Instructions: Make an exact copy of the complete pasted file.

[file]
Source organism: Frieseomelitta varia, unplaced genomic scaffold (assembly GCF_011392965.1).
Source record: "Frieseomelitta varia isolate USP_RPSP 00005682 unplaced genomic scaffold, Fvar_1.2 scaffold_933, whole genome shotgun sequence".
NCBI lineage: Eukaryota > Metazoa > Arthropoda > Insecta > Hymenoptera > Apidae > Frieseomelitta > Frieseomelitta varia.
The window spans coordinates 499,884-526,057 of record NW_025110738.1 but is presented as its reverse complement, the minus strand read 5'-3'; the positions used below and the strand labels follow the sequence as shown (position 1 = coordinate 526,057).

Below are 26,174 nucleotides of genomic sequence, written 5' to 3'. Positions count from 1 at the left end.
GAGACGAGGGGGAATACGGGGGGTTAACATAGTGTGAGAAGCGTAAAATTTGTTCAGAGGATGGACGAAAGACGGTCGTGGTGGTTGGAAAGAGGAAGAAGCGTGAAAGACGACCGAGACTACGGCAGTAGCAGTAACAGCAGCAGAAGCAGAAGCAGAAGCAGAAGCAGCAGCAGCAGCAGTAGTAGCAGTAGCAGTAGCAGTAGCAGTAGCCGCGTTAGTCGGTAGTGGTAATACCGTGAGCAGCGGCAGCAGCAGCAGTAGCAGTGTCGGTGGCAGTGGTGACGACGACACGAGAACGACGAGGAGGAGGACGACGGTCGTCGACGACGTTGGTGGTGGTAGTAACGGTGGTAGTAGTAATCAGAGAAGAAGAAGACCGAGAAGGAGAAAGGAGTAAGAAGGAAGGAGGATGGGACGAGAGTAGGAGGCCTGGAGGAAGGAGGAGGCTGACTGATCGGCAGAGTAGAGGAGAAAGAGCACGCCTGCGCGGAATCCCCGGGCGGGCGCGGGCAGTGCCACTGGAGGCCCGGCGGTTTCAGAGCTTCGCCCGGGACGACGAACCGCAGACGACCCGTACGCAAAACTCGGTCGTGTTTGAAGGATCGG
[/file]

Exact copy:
Source organism: Frieseomelitta varia, unplaced genomic scaffold (assembly GCF_011392965.1).
Source record: "Frieseomelitta varia isolate USP_RPSP 00005682 unplaced genomic scaffold, Fvar_1.2 scaffold_933, whole genome shotgun sequence".
NCBI lineage: Eukaryota > Metazoa > Arthropoda > Insecta > Hymenoptera > Apidae > Frieseomelitta > Frieseomelitta varia.
The window spans coordinates 499,884-526,057 of record NW_025110738.1 but is presented as its reverse complement, the minus strand read 5'-3'; the positions used below and the strand labels follow the sequence as shown (position 1 = coordinate 526,057).

Below are 26,174 nucleotides of genomic sequence, written 5' to 3'. Positions count from 1 at the left end.
GAGACGAGGGGGAATACGGGGGGTTAACATAGTGTGAGAAGCGTAAAATTTGTTCAGAGGATGGACGAAAGACGGTCGTGGTGGTTGGAAAGAGGAAGAAGCGTGAAAGACGACCGAGACTACGGCAGTAGCAGTAACAGCAGCAGAAGCAGAAGCAGAAGCAGAAGCAGCAGCAGCAGCAGTAGTAGCAGTAGCAGTAGCAGTAGCAGTAGCCGCGTTAGTCGGTAGTGGTAATACCGTGAGCAGCGGCAGCAGCAGCAGTAGCAGTGTCGGTGGCAGTGGTGACGACGACACGAGAACGACGAGGAGGAGGACGACGGTCGTCGACGACGTTGGTGGTGGTAGTAACGGTGGTAGTAGTAATCAGAGAAGAAGAAGACCGAGAAGGAGAAAGGAGTAAGAAGGAAGGAGGATGGGACGAGAGTAGGAGGCCTGGAGGAAGGAGGAGGCTGACTGATCGGCAGAGTAGAGGAGAAAGAGCACGCCTGCGCGGAATCCCCGGGCGGGCGCGGGCAGTGCCACTGGAGGCCCGGCGGTTTCAGAGCTTCGCCCGGGACGACGAACCGCAGACGACCCGTACGCAAAACTCGGTCGTGTTTGAAGGATCGG